- GBP carrying an 'inflation premium': Nomura
- Stagflation fears overblown: Panmure Gordon
- Recovers some losses against the EUR
- USD remains dominant
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The British Pound was seen recovering losses against the Euro, Dollar and a host of other currencies at the close of the month and third quarter of 2021, supported by better positioning and the publication of some better-than-expected economic growth data.
The Pound was sold heavily at the start of the week amidst fears rising inflation in the UK would scupper economic growth, but any fears of 'stagflation' - where an economy suffers high inflation, poor growth and high unemployment - were calmed after it revealed the UK economy was a lot closer to its pre-Covid size than many economists had thought.
UK Economic growth for the second quarter of 2021 was revised higher by the ONS to 5.5%, against an original estimate for growth of 4.8%.
GDP growth in the year to Q2 read at 23.6%, which is higher than the 22.2% originally calculated.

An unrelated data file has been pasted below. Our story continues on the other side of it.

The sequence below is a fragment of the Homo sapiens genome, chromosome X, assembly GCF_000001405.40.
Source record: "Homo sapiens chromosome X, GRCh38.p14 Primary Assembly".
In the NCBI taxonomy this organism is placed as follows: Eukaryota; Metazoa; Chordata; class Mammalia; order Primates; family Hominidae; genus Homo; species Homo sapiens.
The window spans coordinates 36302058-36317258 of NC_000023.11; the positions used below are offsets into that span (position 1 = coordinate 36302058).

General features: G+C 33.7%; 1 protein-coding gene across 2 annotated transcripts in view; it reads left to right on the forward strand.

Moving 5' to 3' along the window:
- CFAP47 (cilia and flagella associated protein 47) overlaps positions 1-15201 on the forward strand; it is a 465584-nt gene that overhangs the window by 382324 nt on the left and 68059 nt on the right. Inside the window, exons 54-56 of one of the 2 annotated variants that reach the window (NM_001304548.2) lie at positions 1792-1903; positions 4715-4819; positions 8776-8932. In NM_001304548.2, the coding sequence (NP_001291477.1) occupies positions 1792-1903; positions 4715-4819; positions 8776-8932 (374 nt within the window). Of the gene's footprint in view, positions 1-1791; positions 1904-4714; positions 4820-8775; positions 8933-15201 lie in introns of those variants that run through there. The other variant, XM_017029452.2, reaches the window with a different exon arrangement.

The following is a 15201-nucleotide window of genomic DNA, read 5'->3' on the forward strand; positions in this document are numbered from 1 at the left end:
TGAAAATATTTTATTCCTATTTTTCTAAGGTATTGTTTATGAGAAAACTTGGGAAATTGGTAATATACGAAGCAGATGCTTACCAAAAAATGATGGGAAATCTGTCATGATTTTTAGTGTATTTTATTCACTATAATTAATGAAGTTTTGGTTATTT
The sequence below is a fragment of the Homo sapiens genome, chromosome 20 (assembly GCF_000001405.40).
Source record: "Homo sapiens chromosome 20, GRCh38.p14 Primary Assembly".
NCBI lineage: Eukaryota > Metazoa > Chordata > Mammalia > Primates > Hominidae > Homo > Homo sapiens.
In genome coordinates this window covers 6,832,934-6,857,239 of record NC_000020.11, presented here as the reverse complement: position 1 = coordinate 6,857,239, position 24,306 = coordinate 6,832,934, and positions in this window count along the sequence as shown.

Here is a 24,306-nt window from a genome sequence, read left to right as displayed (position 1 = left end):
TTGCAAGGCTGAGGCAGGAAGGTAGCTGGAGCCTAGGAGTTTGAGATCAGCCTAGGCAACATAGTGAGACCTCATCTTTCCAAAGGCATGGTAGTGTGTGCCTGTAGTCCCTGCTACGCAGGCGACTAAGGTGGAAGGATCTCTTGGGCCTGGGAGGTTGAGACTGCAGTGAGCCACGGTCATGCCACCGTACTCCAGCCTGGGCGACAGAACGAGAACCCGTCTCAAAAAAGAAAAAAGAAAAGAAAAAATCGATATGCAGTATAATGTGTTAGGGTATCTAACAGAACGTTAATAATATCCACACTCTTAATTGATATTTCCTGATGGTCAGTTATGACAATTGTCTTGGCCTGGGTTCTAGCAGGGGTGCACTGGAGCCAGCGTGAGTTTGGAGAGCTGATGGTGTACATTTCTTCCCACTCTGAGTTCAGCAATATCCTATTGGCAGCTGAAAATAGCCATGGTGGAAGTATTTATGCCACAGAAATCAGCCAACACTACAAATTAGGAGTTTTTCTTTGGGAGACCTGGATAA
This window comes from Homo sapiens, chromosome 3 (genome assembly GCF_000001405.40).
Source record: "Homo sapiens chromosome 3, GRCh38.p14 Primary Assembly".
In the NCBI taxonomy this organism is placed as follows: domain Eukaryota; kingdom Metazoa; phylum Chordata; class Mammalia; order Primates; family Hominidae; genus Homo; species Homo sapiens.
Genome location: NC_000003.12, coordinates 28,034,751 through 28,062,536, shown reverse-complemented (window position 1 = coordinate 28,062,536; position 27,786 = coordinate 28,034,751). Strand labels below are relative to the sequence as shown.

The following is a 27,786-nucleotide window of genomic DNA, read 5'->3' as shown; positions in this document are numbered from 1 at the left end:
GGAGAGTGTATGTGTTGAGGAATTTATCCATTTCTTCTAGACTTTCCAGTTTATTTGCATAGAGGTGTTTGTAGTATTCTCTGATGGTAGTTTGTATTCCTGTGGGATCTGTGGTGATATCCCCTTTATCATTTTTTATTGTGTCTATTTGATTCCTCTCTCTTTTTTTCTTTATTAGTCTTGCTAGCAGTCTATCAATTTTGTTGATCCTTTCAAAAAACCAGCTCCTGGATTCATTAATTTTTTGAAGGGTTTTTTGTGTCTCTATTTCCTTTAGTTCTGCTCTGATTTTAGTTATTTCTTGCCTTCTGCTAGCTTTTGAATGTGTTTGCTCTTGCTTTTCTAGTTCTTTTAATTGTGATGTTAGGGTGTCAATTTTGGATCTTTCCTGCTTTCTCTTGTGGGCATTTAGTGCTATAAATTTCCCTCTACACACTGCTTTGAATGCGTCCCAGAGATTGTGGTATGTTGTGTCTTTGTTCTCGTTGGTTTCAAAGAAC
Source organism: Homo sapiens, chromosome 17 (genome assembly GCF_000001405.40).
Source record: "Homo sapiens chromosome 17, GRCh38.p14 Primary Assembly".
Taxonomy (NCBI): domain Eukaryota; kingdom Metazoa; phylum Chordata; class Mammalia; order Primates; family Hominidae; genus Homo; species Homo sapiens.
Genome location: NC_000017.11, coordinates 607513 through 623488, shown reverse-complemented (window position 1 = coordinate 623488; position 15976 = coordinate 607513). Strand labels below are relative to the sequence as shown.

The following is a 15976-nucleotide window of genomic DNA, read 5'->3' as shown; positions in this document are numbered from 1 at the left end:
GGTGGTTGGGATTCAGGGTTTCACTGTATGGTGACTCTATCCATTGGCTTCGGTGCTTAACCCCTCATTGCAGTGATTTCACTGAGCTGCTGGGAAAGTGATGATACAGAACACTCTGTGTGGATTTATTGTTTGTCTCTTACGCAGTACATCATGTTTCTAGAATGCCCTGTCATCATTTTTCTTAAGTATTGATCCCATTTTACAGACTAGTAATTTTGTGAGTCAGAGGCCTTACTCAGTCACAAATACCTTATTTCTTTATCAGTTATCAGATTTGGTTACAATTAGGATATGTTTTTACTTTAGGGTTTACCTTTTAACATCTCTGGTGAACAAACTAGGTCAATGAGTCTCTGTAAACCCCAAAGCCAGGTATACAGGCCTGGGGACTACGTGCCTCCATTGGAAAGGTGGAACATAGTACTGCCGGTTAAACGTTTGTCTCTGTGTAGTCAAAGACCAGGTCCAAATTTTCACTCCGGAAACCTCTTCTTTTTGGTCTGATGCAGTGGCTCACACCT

This means the UK's level of GDP is now 3.3% below where it was pre-pandemic in Q4 2019, revised from the previous estimate of 4.4% below.
Above: Real GDP in Quarter 2 (Apr to June) 2021 is now 3.3% below its pre-pandemic level (Quarter 4 2019). Source: Office for National Statistics – GDP quarterly national accounts
The data could go some way in convincing markets that a good portion of the economic slack created by the pandemic has been unwound and that the outlook is much brighter than surging energy costs and fuel station queues suggest.
"Given that there is now thought to be less spare capacity in the economy that will only encourage the Bank of England to hike rates in the not too distant future," says Ruth Gregory, Senior UK Economist at Capital Economics.
The data comes amidst a period of intense selling pressure on the Pound which has fallen to multi-month lows against the Euro and Dollar and a number of analysts have turned cautious on the currency as a result.
In a research briefing addressing the Pound's recent losses investment bank Nomura says "the UK inflation premium" is unlikely to fall given the energy crunch in China and the continued rise in supply chain issues.
Gas prices have surged to record levels amidst a tug-of-war between Asia and Europe for any available gas stock while supply chain bottlenecks across a whole spectrum of goods endures.
Nomura finds that the UK is particularly prone to the inflationary effects of energy-driven inflation and markets are signalling UK inflation will outpace that in the Eurozone and U.S.